- a proposed resolution of the problem to the extent known and available to the party at the time.
- A party may not have a hearing on a due process complaint until the party, or the attorney representing the party, files a due process complaint that meets the requirements listed above.
- The due process complaint is generally deemed sufficient unless the party receiving it notifies the hearing officer and the other party in writing, within fifteen calendar days that it does not believe it complies.
- Within five calendar days of receipt of notification, the hearing officer is to determine if complaint meets the requirements and notify the parties in writing of that determination.
- The LEA is to respond to the due process complaint within ten (10) days of receiving the complaint.
- The parent and the LEA are to participate in a resolution meeting, within 15 days of the parent’s complaint, unless both parties agree to waive it or to use a mediation process.
- If the parties reach an agreement at the resolution meeting, the agreement must be put in writing.
- Both parties have three days to revoke their agreement but in the event they do not, the agreement is binding and enforceable in state or federal court. (Rules, Sec. IV.L.)
- A parent has many rights at the hearing, such as:
- The parent must be notified of free or low-cost legal assistance
- The hearing must be held at a time and place convenient for the parent.
- A child may attend the hearing, and the parent may request the hearing be open to the public.
- The hearing must be fair
- the hearing officer must be impartial
- the parent may bring an attorney or advocate
- Parents may present witnesses and evidence
- Parents may cross-examine witnesses and evidence presented by the LEA. (Rules, Sec. IV.N.)
- Once a complaint has been filed, the student is entitled to “stay put” at his or her current placement unless:
- the complaint has been resolved
- the parent and district agree to change the placement
- a child who is pending expulsion for certain discipline violations
- Can a special education student be disciplined?
- School personnel may remove a student with a disability who violates a code of student conduct from his or her current placement to an appropriate interim alternative educational setting, another setting, or suspension, for not more than ten consecutive school days (to the extent those alternatives are applied to student without disabilities)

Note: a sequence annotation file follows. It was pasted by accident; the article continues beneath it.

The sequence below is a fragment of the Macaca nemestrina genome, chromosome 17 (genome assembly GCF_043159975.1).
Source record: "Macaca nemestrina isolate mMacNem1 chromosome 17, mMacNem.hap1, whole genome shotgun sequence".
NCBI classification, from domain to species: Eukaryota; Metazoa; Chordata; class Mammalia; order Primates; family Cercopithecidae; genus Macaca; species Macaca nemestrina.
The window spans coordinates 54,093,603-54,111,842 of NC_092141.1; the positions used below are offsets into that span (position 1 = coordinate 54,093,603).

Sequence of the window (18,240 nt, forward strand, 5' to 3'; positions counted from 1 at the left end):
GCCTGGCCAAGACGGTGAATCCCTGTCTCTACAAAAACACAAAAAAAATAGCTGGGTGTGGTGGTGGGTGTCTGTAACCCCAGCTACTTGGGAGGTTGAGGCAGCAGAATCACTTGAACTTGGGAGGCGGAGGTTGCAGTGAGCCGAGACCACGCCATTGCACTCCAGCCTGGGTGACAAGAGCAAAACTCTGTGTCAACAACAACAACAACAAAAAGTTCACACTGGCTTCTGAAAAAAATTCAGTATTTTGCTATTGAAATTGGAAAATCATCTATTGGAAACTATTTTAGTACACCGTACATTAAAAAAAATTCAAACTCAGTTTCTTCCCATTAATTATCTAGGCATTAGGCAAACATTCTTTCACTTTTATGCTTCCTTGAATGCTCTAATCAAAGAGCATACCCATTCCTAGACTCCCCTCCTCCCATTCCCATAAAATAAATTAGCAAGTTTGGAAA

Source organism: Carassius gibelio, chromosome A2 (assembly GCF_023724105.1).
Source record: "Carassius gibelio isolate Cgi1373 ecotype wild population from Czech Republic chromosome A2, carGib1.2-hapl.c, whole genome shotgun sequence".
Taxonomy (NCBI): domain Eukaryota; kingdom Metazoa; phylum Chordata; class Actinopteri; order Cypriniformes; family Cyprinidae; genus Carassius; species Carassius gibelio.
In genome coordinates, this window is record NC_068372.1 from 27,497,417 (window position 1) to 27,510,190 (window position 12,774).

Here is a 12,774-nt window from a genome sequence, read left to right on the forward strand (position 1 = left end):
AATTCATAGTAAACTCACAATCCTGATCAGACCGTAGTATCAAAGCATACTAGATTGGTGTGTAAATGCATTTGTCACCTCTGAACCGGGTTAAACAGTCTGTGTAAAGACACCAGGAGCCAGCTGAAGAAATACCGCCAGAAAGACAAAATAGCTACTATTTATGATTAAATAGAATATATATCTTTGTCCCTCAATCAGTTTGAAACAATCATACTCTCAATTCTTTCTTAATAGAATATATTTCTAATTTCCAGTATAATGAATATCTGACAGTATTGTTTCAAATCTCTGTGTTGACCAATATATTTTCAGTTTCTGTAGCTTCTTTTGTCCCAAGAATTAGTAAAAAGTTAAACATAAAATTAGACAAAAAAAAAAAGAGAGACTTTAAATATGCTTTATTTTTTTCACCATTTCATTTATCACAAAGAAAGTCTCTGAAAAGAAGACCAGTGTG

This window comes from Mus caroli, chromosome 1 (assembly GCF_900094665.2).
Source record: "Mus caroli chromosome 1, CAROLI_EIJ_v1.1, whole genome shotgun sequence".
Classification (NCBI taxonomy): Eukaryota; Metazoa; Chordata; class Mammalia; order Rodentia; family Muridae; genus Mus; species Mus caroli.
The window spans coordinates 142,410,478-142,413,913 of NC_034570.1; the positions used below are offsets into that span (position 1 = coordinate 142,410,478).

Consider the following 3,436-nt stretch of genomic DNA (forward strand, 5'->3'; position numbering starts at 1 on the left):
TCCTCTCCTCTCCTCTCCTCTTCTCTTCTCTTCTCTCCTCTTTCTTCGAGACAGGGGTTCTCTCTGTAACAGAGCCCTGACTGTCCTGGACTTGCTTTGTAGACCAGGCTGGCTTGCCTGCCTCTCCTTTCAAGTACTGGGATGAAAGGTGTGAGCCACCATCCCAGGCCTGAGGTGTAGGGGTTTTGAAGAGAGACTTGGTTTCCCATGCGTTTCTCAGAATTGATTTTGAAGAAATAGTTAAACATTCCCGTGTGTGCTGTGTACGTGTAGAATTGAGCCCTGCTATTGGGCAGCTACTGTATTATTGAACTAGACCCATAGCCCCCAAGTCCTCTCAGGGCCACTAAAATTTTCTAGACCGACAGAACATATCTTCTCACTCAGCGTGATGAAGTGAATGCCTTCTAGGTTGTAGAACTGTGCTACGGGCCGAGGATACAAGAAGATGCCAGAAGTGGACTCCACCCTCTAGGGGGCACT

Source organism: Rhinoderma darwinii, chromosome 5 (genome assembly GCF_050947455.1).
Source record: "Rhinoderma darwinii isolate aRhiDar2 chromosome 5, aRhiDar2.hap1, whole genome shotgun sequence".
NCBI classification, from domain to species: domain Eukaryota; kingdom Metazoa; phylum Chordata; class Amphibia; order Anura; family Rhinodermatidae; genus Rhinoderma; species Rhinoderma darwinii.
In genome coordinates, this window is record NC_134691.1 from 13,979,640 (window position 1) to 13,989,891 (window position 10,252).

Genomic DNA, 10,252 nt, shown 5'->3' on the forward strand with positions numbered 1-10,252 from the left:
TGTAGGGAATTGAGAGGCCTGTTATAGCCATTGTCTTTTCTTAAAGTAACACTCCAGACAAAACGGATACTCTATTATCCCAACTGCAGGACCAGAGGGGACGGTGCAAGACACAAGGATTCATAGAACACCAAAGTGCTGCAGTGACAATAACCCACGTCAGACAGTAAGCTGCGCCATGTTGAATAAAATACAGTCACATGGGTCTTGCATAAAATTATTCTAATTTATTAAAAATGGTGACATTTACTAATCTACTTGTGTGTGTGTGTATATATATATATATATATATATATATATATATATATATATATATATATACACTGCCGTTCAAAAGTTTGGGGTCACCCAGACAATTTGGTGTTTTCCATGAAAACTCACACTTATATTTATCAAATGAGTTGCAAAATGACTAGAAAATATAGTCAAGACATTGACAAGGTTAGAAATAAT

- Suspensions for more than 10 consecutive school days and expulsions are considered “changes of placement.”
- Students with disabilities must continue to receive educational services during any period of suspension beyond 10 days and during any period of interim placement and during any period of expulsion that:
1) enable him to continue to participate in the general curriculum
2) to continue to progress toward meeting his IEP goals
3) to receive needed behavioral assessments and services. (Rules, Sec. V.; 20 U.S.C. Sec. 1415(k)(1)(D); 34 C.F.R. Sec. 300.530(d)(1)(i)(ii))
- Schools cannot change special education students’ placements without:
- parental consent, or
- a manifestation determination meeting except for certain behaviors (such as where the student is involved with drugs or weapons or presents a danger to himself or others)
- In such circumstances, the district may place the student in an interim alternative setting for up to 45 days. (Rules, Sec. V.)
- A manifestation determination meeting is a meeting of the relevant members of the IEP team, held within 10 days, to determine whether a student with a disability may be expelled or have his placement changed for more than 10 consecutive school days for misconduct.
- The team must consider two issues:
1) was the behavior caused by, or did it have a direct and substantial relationship to, the child’s disability?
2) was the behavior the direct result of the school’s failure to implement the IEP? (Rules, Sec. V)
- If the team answers yes to either question, the child cannot be expelled and a placement change would require the consent of the parent or a hearing officer’s order.
- If the IEP team determines that the behavior is a manifestation of the child’s disability, the child must return to his original placement, unless the parents and school agree otherwise.
- The school must also do a behavioral assessment for the student or modify the student’s existing behavior plan to address the behavior.
- If the team denies that the behavior is a manifestation of the child’s disability, the parent may appeal by requesting a due process hearing. The appeal should be resolved within 30 days, and in the interim, the child remains in the interim educational setting. (Rules, Sec. V; 20 U.S.C. Sec. 1415(k)(1)(F); 34 C.F.R. Sec. 300.530(f)).